we had to take to make us "well-rounded." People who love words tend to
use a lot more of them than necessary, and to assign them all as
homework for tomorrow”


Ann Althouse said...

Jeff Gee writes:

"When I was in 6th grade (1966-7), my class was visited by a guy I would now tag as a vendor. He projected a story on the pull-down screen using something that looked similar to an overhead projector. The text scrolled down (or maybe up) slowly and most of it was dimly lit, but one line of text at a time was bright and readable. It went faster and faster. By the end, he returned to the original speed, which had seemed impossibly fast and now seemed agonizingly slow. There was no follow up to this. The only reason I remember it at all is the (true!) story, which was about a pilot whose parachute didn't deploy properly when he ejected from his disabled plane. Wind currents and various flukey weather conditions kept him aloft for well over half an hour, in the middle of an electrical storm. It was amazing. It was an excerpt from the book "The Man Who Rode the Thunder" by Wm. Rankin. (I used to see it at school book sales but was never tempted to buy it because I suspected I'd already read the only part I was interested in.)"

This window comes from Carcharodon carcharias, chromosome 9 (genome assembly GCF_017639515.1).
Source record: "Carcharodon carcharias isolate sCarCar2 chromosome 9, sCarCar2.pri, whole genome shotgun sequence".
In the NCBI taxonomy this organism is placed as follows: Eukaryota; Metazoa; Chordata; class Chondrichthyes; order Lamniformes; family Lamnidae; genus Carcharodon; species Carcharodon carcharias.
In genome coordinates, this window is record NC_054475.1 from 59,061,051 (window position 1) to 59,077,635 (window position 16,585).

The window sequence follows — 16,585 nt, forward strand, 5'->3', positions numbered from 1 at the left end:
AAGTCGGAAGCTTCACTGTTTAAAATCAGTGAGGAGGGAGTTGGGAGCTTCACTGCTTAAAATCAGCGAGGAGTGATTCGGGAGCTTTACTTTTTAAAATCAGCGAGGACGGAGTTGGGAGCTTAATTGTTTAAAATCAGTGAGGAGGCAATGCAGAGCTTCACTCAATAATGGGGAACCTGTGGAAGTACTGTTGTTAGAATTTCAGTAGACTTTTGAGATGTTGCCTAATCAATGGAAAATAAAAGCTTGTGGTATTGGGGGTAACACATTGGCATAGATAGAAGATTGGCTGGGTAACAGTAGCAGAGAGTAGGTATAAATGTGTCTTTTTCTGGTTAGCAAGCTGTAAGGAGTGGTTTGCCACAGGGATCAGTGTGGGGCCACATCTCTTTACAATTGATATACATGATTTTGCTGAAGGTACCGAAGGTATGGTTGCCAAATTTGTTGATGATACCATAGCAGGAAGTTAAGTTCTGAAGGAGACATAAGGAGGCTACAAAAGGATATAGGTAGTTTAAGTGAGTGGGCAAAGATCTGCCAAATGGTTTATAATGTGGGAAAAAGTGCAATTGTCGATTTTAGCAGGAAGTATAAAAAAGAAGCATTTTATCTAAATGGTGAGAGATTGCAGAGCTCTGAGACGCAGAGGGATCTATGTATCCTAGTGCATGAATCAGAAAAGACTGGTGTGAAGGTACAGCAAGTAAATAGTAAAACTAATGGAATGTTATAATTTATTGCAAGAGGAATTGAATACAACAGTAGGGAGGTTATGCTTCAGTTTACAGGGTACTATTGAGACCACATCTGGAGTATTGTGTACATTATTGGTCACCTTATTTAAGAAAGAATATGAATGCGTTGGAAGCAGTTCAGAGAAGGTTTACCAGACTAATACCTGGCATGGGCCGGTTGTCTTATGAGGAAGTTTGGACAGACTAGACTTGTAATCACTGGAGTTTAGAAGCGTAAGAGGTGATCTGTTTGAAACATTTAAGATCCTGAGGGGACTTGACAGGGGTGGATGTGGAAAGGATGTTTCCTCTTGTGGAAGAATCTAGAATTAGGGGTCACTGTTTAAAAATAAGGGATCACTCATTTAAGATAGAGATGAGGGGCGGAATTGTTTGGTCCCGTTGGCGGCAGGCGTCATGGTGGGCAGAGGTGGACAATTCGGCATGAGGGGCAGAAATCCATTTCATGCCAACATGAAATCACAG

Ann Althouse said...

GPM writes:

"Evelyn Woods Speed Reading was a big thing when I was in high school between 1967 and 1971. IIRC, there was at least one joke about it in the Harvard Lampoon's Bored of the Rings parody (which I undoubtedly still have a copy of somewhere), published in 1969 (after I had already read Lord of the Rings). At one point, the school seemed to be promoting what most people would probably think of as grifting these days. At least one of my high school friends did the course. Didn't seem to do much of anything for him. I should perhaps add that when I reread it, quite a few years ago, Bored of the Rings seemed a lot more juvenile than it did when I read it when I was fifteen years old!"